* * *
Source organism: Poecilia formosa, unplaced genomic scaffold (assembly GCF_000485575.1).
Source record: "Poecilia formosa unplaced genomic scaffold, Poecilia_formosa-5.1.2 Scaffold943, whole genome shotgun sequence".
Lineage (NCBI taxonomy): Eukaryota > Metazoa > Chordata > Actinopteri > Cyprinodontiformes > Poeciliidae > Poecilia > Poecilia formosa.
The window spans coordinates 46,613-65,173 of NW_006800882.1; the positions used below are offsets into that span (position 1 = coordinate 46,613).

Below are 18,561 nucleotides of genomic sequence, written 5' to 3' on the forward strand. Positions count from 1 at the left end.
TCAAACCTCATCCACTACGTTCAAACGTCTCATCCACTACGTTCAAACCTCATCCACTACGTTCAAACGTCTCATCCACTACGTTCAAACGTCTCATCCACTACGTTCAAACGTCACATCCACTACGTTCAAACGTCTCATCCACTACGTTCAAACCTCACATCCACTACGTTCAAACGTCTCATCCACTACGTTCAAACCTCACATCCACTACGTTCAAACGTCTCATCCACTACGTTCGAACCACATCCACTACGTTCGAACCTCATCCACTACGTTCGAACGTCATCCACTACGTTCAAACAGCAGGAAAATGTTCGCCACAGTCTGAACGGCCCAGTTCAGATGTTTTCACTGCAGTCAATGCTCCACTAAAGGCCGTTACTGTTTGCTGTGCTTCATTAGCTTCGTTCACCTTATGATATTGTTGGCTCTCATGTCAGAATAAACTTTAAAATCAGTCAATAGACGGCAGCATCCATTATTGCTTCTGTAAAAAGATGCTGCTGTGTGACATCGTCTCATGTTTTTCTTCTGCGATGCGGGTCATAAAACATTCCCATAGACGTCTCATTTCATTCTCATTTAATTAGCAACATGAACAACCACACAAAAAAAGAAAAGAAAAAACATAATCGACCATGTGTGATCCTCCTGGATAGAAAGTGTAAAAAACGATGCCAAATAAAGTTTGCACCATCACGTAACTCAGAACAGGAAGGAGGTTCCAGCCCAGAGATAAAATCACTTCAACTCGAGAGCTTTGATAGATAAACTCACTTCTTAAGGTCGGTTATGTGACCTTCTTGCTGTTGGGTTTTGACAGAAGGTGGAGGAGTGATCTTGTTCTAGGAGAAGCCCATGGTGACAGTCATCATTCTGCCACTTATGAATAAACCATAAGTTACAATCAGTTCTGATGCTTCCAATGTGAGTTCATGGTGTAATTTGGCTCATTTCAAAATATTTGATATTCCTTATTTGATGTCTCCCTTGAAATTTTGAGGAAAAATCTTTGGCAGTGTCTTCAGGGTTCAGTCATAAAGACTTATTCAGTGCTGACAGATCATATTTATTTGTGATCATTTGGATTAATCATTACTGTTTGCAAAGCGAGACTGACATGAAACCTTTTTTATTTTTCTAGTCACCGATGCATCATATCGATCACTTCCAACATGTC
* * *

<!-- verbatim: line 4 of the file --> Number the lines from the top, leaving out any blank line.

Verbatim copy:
The window spans coordinates 46,613-65,173 of NW_006800882.1; the positions used below are offsets into that span (position 1 = coordinate 46,613).